Journal Watch: April 2022
Real-Time Ultrasound-Guided Versus Ultrasound-Assisted Spinal Anesthesia in Elderly Patients With Hip Fractures: A Randomized Controlled Trial
Edited by Aoife Lavelle
This prospective, randomised trial compared the performance of spinal anaesthesia on elderly patients with hip fractures undergoing surgical repair using pre-procedural US-assisted (USAS) landmark identification and the more novel real-time ultrasound-guided (USRTG) technique.
Elderly patients with hip fractures needing spinal anaesthesia present a significant clinical challenge due to lumbar degeneration and positioning limitations. Pre-procedural USAS identification of the spinal anatomy has been shown to improve puncture success rate, reduce needle passes and procedural time and increase the procedure's safety.1 While USRTG guidance allows observation of the needle during needle insertion. The authors proposed USRTG spinal anaesthesia as a novel technique to improve the first-attempt success rate of spinal anaesthesia when compared with pre-procedural USAS landmark identification.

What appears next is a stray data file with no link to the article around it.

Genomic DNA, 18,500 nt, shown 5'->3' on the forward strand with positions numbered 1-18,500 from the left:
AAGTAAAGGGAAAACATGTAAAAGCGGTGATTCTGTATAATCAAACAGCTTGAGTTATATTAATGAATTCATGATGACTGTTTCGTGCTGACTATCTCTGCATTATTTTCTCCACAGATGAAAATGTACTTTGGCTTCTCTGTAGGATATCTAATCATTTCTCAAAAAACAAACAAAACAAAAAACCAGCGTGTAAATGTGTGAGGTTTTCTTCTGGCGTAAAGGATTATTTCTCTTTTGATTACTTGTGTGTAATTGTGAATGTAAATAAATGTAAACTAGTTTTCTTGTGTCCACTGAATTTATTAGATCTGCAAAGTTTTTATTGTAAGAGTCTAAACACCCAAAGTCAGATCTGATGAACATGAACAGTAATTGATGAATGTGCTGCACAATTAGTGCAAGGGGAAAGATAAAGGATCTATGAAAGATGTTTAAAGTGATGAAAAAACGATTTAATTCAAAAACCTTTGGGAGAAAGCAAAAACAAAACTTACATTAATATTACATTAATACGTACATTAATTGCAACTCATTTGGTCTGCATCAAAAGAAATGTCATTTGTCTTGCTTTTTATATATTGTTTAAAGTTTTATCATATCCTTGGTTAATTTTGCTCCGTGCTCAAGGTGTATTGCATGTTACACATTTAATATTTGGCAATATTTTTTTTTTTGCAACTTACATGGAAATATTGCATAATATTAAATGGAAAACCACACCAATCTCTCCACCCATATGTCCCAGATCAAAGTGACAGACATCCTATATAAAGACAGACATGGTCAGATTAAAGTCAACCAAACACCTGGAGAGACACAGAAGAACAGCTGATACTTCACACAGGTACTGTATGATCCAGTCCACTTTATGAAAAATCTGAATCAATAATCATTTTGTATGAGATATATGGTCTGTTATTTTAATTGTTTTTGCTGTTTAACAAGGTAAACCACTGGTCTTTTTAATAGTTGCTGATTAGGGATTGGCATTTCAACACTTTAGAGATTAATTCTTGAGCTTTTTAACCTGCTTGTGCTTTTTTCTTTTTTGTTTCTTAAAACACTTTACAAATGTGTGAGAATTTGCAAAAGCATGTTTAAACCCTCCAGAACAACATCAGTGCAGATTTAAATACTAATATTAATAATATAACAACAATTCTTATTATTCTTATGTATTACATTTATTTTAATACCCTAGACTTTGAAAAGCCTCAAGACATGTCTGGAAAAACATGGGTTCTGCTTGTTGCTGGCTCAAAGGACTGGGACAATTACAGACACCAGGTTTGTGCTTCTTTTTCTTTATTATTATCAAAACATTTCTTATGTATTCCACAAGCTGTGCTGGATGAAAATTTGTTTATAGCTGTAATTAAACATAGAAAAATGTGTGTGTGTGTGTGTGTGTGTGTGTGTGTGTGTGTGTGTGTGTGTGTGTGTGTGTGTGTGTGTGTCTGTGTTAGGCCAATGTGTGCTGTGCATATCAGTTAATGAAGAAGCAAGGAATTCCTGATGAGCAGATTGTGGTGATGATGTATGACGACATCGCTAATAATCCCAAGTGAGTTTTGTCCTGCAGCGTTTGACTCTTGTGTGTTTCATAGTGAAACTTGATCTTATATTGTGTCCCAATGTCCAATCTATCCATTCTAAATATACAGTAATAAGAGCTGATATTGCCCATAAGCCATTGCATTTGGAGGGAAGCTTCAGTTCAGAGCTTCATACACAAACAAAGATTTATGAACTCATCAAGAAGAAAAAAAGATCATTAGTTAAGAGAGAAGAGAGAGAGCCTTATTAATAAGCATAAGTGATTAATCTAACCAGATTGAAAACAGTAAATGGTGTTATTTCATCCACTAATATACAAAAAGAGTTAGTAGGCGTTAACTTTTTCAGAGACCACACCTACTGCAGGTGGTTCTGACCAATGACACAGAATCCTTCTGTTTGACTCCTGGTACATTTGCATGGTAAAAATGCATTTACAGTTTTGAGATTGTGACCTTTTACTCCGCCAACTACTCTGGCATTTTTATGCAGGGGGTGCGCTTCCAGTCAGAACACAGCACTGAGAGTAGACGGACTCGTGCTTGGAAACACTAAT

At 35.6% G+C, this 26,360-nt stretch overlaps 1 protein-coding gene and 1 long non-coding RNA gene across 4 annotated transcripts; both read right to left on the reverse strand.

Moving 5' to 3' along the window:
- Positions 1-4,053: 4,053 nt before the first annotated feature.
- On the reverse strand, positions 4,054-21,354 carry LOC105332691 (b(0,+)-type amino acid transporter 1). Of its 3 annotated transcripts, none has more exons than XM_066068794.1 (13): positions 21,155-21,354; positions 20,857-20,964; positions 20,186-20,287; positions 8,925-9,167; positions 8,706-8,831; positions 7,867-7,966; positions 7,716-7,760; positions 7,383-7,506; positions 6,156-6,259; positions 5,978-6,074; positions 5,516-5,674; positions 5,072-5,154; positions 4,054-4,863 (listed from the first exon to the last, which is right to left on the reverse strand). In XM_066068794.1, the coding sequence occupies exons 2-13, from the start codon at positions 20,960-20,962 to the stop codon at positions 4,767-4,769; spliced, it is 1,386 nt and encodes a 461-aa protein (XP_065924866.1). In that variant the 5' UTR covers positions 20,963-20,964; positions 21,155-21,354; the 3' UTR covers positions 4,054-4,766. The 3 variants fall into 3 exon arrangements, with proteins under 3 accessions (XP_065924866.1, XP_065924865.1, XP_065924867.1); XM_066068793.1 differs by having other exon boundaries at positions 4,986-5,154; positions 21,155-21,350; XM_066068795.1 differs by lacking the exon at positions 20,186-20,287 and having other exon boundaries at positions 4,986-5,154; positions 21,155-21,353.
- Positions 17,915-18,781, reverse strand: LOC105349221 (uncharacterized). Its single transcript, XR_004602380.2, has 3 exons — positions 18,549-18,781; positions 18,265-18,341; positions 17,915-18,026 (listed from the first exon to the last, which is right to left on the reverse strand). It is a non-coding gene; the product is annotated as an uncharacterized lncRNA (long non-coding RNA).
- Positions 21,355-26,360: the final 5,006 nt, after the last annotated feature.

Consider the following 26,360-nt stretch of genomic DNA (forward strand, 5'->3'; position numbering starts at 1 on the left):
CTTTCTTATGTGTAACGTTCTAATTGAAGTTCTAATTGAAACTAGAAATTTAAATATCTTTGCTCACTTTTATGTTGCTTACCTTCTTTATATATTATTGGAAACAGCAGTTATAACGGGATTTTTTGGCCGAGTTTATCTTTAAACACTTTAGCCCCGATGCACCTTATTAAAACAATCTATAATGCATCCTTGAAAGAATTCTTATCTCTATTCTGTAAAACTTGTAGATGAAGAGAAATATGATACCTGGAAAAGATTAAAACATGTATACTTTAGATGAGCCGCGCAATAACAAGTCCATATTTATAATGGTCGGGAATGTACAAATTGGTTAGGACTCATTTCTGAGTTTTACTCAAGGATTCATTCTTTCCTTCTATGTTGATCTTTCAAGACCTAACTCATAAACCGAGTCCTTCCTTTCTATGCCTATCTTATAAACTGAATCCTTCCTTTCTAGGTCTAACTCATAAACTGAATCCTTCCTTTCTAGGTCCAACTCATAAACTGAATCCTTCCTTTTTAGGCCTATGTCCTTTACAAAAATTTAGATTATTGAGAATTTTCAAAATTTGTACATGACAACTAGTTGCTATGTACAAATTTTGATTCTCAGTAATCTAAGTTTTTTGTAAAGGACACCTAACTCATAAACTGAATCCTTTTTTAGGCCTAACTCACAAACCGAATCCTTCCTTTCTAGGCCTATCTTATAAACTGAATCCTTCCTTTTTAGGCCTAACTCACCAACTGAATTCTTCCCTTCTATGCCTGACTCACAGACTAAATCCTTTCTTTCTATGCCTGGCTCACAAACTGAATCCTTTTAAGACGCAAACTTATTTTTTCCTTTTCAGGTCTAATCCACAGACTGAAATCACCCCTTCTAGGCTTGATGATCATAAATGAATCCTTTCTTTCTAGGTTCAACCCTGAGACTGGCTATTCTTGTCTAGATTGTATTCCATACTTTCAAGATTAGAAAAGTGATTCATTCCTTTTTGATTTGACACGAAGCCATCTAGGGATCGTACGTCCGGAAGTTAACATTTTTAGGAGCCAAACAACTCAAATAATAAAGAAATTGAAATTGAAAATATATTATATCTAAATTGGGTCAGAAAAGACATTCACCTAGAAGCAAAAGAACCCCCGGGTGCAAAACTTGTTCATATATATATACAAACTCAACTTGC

This was a prospective randomised trial. 114 patients were recruited over 6 months. All blocks were performed by 1 of 3 consultant anaesthesiologists skilled in US-guided blocks. All patients received an US-guided fascia iliaca compartment block 15 minutes before positioning. No sedatives were administered before or during the puncture procedure. The USAS group received spinal anaesthesia via the paramedian approach at the optimal puncture point as dictated by pre-procedural scanning. In the USRTG group, US was used to identify the midline and the widest intervertebral space. 1 of 3 approaches was used for spinal anaesthesia in this group: paramedian sagittal in-plane, paramedian sagittal out-plane or paramedian transverse in-plane.